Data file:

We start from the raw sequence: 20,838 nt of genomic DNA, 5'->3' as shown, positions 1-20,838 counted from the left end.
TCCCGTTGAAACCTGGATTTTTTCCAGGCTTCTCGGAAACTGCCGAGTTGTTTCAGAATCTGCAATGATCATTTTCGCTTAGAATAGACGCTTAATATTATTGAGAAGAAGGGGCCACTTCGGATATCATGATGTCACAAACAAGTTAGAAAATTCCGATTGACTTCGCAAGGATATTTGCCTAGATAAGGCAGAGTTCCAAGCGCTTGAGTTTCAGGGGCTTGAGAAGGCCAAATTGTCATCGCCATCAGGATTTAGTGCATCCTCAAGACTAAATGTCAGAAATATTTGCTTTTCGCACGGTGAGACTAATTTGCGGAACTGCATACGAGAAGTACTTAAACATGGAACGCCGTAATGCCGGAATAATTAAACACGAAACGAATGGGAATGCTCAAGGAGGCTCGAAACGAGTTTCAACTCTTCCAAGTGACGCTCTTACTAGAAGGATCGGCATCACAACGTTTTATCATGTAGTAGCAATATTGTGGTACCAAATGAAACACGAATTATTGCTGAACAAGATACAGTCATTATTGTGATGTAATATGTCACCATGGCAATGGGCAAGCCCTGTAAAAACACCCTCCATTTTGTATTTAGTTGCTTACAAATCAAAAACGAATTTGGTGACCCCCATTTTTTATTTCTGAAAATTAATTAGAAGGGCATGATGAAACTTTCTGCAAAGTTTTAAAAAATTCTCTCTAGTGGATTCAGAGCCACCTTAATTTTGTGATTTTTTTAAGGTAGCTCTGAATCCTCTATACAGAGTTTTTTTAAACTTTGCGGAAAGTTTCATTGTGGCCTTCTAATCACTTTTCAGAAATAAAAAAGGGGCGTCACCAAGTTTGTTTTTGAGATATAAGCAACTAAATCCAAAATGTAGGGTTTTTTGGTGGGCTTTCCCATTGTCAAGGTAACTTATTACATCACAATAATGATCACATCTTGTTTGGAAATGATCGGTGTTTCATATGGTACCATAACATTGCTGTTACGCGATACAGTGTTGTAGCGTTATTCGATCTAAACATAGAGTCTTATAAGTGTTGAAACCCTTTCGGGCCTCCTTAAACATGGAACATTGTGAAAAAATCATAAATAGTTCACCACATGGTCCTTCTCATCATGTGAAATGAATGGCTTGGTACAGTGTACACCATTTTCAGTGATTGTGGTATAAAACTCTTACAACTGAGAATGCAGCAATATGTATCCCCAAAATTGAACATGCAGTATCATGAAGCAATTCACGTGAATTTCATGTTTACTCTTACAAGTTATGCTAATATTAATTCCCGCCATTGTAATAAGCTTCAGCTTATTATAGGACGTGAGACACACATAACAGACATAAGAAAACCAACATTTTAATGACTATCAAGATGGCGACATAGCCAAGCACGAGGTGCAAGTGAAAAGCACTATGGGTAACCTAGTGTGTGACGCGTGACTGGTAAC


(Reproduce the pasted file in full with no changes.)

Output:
We start from the raw sequence: 20,838 nt of genomic DNA, 5'->3' as shown, positions 1-20,838 counted from the left end.
TCCCGTTGAAACCTGGATTTTTTCCAGGCTTCTCGGAAACTGCCGAGTTGTTTCAGAATCTGCAATGATCATTTTCGCTTAGAATAGACGCTTAATATTATTGAGAAGAAGGGGCCACTTCGGATATCATGATGTCACAAACAAGTTAGAAAATTCCGATTGACTTCGCAAGGATATTTGCCTAGATAAGGCAGAGTTCCAAGCGCTTGAGTTTCAGGGGCTTGAGAAGGCCAAATTGTCATCGCCATCAGGATTTAGTGCATCCTCAAGACTAAATGTCAGAAATATTTGCTTTTCGCACGGTGAGACTAATTTGCGGAACTGCATACGAGAAGTACTTAAACATGGAACGCCGTAATGCCGGAATAATTAAACACGAAACGAATGGGAATGCTCAAGGAGGCTCGAAACGAGTTTCAACTCTTCCAAGTGACGCTCTTACTAGAAGGATCGGCATCACAACGTTTTATCATGTAGTAGCAATATTGTGGTACCAAATGAAACACGAATTATTGCTGAACAAGATACAGTCATTATTGTGATGTAATATGTCACCATGGCAATGGGCAAGCCCTGTAAAAACACCCTCCATTTTGTATTTAGTTGCTTACAAATCAAAAACGAATTTGGTGACCCCCATTTTTTATTTCTGAAAATTAATTAGAAGGGCATGATGAAACTTTCTGCAAAGTTTTAAAAAATTCTCTCTAGTGGATTCAGAGCCACCTTAATTTTGTGATTTTTTTAAGGTAGCTCTGAATCCTCTATACAGAGTTTTTTTAAACTTTGCGGAAAGTTTCATTGTGGCCTTCTAATCACTTTTCAGAAATAAAAAAGGGGCGTCACCAAGTTTGTTTTTGAGATATAAGCAACTAAATCCAAAATGTAGGGTTTTTTGGTGGGCTTTCCCATTGTCAAGGTAACTTATTACATCACAATAATGATCACATCTTGTTTGGAAATGATCGGTGTTTCATATGGTACCATAACATTGCTGTTACGCGATACAGTGTTGTAGCGTTATTCGATCTAAACATAGAGTCTTATAAGTGTTGAAACCCTTTCGGGCCTCCTTAAACATGGAACATTGTGAAAAAATCATAAATAGTTCACCACATGGTCCTTCTCATCATGTGAAATGAATGGCTTGGTACAGTGTACACCATTTTCAGTGATTGTGGTATAAAACTCTTACAACTGAGAATGCAGCAATATGTATCCCCAAAATTGAACATGCAGTATCATGAAGCAATTCACGTGAATTTCATGTTTACTCTTACAAGTTATGCTAATATTAATTCCCGCCATTGTAATAAGCTTCAGCTTATTATAGGACGTGAGACACACATAACAGACATAAGAAAACCAACATTTTAATGACTATCAAGATGGCGACATAGCCAAGCACGAGGTGCAAGTGAAAAGCACTATGGGTAACCTAGTGTGTGACGCGTGACTGGTAAC